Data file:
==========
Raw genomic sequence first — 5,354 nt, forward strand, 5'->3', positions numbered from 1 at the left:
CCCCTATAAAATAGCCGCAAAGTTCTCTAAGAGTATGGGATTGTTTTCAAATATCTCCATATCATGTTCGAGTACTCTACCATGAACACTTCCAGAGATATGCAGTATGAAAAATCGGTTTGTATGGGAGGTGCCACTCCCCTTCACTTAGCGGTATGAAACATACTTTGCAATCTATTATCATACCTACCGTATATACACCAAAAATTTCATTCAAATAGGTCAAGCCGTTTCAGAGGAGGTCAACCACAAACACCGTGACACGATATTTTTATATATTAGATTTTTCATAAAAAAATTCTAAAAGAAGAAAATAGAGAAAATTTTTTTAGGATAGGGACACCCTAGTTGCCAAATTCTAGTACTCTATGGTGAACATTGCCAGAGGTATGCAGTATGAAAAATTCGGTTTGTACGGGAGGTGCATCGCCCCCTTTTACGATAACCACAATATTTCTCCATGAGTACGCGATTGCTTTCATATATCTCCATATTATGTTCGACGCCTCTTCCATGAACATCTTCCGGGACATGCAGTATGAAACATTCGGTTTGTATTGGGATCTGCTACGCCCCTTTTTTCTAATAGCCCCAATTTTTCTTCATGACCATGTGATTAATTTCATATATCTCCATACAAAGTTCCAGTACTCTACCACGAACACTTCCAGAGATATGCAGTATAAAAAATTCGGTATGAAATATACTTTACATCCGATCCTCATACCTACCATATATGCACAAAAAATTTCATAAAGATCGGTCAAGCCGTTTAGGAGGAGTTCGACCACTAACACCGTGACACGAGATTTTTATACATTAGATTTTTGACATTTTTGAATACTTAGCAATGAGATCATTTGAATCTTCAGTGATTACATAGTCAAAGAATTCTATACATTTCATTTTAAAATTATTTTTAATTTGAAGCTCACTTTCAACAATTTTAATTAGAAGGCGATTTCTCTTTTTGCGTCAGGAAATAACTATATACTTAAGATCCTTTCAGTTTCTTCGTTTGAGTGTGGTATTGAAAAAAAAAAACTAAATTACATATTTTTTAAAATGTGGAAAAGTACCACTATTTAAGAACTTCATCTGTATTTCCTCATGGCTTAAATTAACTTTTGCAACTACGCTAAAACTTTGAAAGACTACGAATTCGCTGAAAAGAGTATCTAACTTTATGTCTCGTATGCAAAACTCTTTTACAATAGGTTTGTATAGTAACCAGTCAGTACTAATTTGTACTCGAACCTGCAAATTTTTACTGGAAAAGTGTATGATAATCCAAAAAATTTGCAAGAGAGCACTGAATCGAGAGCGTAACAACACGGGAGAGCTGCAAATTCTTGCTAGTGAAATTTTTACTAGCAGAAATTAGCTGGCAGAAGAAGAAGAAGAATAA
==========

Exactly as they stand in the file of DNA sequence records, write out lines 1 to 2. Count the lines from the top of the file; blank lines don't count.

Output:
Raw genomic sequence first — 5,354 nt, forward strand, 5'->3', positions numbered from 1 at the left:
CCCCTATAAAATAGCCGCAAAGTTCTCTAAGAGTATGGGATTGTTTTCAAATATCTCCATATCATGTTCGAGTACTCTACCATGAACACTTCCAGAGATATGCAGTATGAAAAATCGGTTTGTATGGGAGGTGCCACTCCCCTTCACTTAGCGGTATGAAACATACTTTGCAATCTATTATCATACCTACCGTATATACACCAAAAATTTCATTCAAATAGGTCAAGCCGTTTCAGAGGAGGTCAACCACAAACACCGTGACACGATATTTTTATATATTAGATTTTTCATAAAAAAATTCTAAAAGAAGAAAATAGAGAAAATTTTTTTAGGATAGGGACACCCTAGTTGCCAAATTCTAGTACTCTATGGTGAACATTGCCAGAGGTATGCAGTATGAAAAATTCGGTTTGTACGGGAGGTGCATCGCCCCCTTTTACGATAACCACAATATTTCTCCATGAGTACGCGATTGCTTTCATATATCTCCATATTATGTTCGACGCCTCTTCCATGAACATCTTCCGGGACATGCAGTATGAAACATTCGGTTTGTATTGGGATCTGCTACGCCCCTTTTTTCTAATAGCCCCAATTTTTCTTCATGACCATGTGATTAATTTCATATATCTCCATACAAAGTTCCAGTACTCTACCACGAACACTTCCAGAGATATGCAGTATAAAAAATTCGGTATGAAATATACTTTACATCCGATCCTCATACCTACCATATATGCACAAAAAATTTCATAAAGATCGGTCAAGCCGTTTAGGAGGAGTTCGACCACTAACACCGTGACACGAGATTTTTATACATTAGATTTTTGACATTTTTGAATACTTAGCAATGAGATCATTTGAATCTTCAGTGATTACATAGTCAAAGAATTCTATACATTTCATTTTAAAATTATTTTTAATTTGAAGCTCACTTTCAACAATTTTAATTAGAAGGCGATTTCTCTTTTTGCGTCAGGAAATAACTATATACTTAAGATCCTTTCAGTTTCTTCGTTTGAGTGTGGTATTGAAAAAAAAAAACTAAATTACATATTTTTTAAAATGTGGAAAAGTACCACTATTTAAGAACTTCATCTGTATTTCCTCATGGCTTAAATTAACTTTTGCAACTACGCTAAAACTTTGAAAGACTACGAATTCGCTGAAAAGAGTATCTAACTTTATGTCTCGTATGCAAAACTCTTTTACAATAGGTTTGTATAGTAACCAGTCAGTACTAATTTGTACTCGAACCTGCAAATTTTTACTGGAAAAGTGTATGATAATCCAAAAAATTTGCAAGAGAGCACTGAATCGAGAGCGTAACAACACGGGAGAGCTGCAAATTCTTGCTAGTGAAATTTTTACTAGCAGAAATTAGCTGGCAGAAGAAGAAGAAGAATAA